This compilation brings those five together, and begs the question: what shape would the other seven have taken if the project had been completed? Songs like Thailand Uber Alles ring a familiar bell, but the sorrowful tone prevalent in Not Bitter, Just A Little Disappointed and Don’t Let Me Die Lonely shows a songwriter down at heel and out of luck.
After being ousted from The Quireboys (the saviours of the UK’s rock scene for about a month at the beginning of the 90s, before the Black Crowes showed up and stole their thunder), Ginger’s first two EPs under The Wildhearts’ banner caused quite a stir, primarily among people who suggested he’d be found dead by Christmas.
This collection brings both EPs together (along with a little studio polish), and they still surprise with their energy and verve. Tough, but suffused with melody and intricate arrangements to surprise and enlighten the most cynical of hacks, it promised great things.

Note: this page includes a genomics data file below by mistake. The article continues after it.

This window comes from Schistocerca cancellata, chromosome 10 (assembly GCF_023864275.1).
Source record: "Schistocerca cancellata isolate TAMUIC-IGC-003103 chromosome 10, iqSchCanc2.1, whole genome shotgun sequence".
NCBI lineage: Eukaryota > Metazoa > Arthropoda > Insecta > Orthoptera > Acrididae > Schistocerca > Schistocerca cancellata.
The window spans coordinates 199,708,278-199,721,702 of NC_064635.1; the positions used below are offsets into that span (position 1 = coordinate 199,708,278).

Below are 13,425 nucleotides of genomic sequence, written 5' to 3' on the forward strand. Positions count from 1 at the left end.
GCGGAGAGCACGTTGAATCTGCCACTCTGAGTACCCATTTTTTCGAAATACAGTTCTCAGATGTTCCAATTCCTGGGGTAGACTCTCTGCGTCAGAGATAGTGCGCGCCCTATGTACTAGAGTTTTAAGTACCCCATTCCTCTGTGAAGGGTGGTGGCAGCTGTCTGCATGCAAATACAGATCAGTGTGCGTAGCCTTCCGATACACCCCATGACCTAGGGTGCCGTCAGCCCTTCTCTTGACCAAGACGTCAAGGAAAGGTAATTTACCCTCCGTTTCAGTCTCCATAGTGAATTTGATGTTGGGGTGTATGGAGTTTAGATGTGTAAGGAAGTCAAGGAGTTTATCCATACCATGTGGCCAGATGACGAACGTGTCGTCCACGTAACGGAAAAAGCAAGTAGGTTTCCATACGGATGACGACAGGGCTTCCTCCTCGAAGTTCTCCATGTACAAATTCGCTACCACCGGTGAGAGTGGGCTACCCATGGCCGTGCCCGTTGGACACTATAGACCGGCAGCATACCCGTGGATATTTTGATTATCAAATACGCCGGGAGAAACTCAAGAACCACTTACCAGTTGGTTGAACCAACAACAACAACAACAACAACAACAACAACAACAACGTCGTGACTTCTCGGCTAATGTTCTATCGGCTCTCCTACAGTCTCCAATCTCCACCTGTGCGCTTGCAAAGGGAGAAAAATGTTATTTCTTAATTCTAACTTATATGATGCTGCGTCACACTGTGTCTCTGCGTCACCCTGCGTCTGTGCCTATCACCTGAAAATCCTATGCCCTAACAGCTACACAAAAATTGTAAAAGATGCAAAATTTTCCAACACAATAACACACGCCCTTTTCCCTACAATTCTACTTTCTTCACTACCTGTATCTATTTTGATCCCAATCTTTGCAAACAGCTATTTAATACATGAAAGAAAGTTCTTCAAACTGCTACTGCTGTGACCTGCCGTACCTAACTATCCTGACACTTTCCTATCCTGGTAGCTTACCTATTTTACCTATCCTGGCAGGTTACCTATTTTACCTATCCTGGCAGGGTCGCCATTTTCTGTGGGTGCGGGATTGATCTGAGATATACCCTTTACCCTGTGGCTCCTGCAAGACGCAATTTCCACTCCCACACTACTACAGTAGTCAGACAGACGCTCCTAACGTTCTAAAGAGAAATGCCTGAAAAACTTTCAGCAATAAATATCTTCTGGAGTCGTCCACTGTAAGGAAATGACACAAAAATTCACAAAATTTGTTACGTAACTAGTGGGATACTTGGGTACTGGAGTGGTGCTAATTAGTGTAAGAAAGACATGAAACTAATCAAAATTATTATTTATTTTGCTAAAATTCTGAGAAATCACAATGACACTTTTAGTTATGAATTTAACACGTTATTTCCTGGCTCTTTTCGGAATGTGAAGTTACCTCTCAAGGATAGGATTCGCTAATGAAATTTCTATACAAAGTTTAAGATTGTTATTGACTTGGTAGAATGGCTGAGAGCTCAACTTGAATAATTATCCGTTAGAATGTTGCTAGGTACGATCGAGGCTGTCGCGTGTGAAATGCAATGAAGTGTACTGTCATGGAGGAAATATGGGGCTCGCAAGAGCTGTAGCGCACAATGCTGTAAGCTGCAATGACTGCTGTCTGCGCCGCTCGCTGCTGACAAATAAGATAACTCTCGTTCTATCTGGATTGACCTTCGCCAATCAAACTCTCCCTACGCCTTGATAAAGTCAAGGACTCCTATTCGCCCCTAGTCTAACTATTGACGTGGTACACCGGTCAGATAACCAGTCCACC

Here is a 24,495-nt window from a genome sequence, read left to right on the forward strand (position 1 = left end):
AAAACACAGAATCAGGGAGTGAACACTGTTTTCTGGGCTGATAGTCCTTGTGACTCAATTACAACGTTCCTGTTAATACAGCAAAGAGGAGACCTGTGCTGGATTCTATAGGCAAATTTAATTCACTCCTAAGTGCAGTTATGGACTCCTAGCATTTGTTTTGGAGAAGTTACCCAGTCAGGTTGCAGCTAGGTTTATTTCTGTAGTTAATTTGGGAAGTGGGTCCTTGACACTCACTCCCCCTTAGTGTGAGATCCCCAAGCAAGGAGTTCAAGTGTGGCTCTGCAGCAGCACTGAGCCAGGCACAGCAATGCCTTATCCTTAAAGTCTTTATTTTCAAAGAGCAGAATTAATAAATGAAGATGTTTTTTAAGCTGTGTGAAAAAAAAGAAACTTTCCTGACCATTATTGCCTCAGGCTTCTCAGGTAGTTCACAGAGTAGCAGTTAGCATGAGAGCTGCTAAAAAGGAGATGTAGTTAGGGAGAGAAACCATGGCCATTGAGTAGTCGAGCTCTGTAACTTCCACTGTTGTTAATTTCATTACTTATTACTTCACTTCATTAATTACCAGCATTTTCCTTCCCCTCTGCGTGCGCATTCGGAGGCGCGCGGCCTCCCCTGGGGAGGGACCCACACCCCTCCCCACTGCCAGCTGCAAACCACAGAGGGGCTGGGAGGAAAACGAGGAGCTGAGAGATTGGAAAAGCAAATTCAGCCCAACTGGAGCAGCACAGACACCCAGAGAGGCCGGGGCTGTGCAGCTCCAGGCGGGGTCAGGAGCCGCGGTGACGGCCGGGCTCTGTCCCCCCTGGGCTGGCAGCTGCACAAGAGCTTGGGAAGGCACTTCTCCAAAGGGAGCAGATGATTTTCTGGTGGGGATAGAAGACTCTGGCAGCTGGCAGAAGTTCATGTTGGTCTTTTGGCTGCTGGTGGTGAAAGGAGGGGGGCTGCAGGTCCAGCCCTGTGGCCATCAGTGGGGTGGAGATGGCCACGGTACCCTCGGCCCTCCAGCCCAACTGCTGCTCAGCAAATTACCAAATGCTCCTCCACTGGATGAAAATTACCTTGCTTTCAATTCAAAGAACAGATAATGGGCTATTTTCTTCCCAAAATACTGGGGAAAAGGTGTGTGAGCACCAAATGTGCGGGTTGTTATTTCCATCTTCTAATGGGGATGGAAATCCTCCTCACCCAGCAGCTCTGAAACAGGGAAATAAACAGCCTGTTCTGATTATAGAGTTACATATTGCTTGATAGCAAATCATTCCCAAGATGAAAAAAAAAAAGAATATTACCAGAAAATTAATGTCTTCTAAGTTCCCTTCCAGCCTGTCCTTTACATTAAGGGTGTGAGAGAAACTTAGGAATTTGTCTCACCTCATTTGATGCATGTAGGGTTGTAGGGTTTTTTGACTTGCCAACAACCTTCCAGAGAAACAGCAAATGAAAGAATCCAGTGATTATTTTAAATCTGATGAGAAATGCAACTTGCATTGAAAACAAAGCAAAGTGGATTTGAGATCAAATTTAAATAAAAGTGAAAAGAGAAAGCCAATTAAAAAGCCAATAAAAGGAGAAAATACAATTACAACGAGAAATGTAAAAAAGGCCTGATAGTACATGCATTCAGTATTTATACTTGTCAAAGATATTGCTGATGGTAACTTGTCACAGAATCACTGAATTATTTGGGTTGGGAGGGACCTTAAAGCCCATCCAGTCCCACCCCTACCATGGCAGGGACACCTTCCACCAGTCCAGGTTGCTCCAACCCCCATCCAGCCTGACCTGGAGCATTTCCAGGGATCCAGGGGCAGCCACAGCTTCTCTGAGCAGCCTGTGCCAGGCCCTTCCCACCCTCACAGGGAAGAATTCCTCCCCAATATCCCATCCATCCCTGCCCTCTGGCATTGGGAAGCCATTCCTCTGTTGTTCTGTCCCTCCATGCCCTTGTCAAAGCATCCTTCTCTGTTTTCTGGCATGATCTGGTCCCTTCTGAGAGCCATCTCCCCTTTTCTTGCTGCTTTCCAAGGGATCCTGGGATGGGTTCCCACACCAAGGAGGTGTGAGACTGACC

Following another period of self-inflicted disarray and the kind of problems usually the reserve of South American soap operas, The Wildhearts’ fourth studio album proper sounded remarkably free of strife. More straightforward than its two predecessors, it even came complete with a hit single in Vanilla Radio.
It was a critical smash in the US, and it’s not difficult to understand why, with its defiantly poppy roots in songs like One Love, One Life, One Girl (Cheap Trick with stubble) and Someone Who Won’t Let Me Go. It was the kind of album The Wildhearts might have built a career on until they broke up the band again.